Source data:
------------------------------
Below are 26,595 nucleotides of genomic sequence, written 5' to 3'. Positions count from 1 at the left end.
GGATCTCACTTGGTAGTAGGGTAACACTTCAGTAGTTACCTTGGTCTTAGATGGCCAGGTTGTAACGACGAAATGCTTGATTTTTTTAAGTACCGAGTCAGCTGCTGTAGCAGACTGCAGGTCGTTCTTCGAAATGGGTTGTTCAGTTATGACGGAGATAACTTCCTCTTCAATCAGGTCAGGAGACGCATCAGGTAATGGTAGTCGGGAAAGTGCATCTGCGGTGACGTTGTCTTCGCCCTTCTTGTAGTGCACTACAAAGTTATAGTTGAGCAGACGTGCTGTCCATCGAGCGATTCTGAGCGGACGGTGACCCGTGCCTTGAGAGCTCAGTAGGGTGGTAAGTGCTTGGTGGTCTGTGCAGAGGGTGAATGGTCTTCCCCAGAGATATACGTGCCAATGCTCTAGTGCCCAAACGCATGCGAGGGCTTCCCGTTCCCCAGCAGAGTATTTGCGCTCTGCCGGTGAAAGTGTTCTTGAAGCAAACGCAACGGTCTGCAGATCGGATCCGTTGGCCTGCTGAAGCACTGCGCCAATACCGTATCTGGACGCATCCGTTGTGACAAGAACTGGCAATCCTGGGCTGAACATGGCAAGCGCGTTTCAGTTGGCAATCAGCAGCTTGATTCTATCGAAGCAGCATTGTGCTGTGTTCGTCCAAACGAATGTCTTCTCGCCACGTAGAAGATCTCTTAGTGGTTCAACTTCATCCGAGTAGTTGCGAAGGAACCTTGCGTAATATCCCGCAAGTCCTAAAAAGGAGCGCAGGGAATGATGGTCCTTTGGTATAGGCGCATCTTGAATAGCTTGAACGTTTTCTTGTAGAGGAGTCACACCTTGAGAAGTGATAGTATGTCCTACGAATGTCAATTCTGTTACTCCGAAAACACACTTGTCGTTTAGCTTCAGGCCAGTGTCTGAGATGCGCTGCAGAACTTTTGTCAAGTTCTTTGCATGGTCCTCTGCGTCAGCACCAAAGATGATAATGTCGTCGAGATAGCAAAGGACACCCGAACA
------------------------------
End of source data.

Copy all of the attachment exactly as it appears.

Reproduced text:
Below are 26,595 nucleotides of genomic sequence, written 5' to 3'. Positions count from 1 at the left end.
GGATCTCACTTGGTAGTAGGGTAACACTTCAGTAGTTACCTTGGTCTTAGATGGCCAGGTTGTAACGACGAAATGCTTGATTTTTTTAAGTACCGAGTCAGCTGCTGTAGCAGACTGCAGGTCGTTCTTCGAAATGGGTTGTTCAGTTATGACGGAGATAACTTCCTCTTCAATCAGGTCAGGAGACGCATCAGGTAATGGTAGTCGGGAAAGTGCATCTGCGGTGACGTTGTCTTCGCCCTTCTTGTAGTGCACTACAAAGTTATAGTTGAGCAGACGTGCTGTCCATCGAGCGATTCTGAGCGGACGGTGACCCGTGCCTTGAGAGCTCAGTAGGGTGGTAAGTGCTTGGTGGTCTGTGCAGAGGGTGAATGGTCTTCCCCAGAGATATACGTGCCAATGCTCTAGTGCCCAAACGCATGCGAGGGCTTCCCGTTCCCCAGCAGAGTATTTGCGCTCTGCCGGTGAAAGTGTTCTTGAAGCAAACGCAACGGTCTGCAGATCGGATCCGTTGGCCTGCTGAAGCACTGCGCCAATACCGTATCTGGACGCATCCGTTGTGACAAGAACTGGCAATCCTGGGCTGAACATGGCAAGCGCGTTTCAGTTGGCAATCAGCAGCTTGATTCTATCGAAGCAGCATTGTGCTGTGTTCGTCCAAACGAATGTCTTCTCGCCACGTAGAAGATCTCTTAGTGGTTCAACTTCATCCGAGTAGTTGCGAAGGAACCTTGCGTAATATCCCGCAAGTCCTAAAAAGGAGCGCAGGGAATGATGGTCCTTTGGTATAGGCGCATCTTGAATAGCTTGAACGTTTTCTTGTAGAGGAGTCACACCTTGAGAAGTGATAGTATGTCCTACGAATGTCAATTCTGTTACTCCGAAAACACACTTGTCGTTTAGCTTCAGGCCAGTGTCTGAGATGCGCTGCAGAACTTTTGTCAAGTTCTTTGCATGGTCCTCTGCGTCAGCACCAAAGATGATAATGTCGTCGAGATAGCAAAGGACACCCGAACA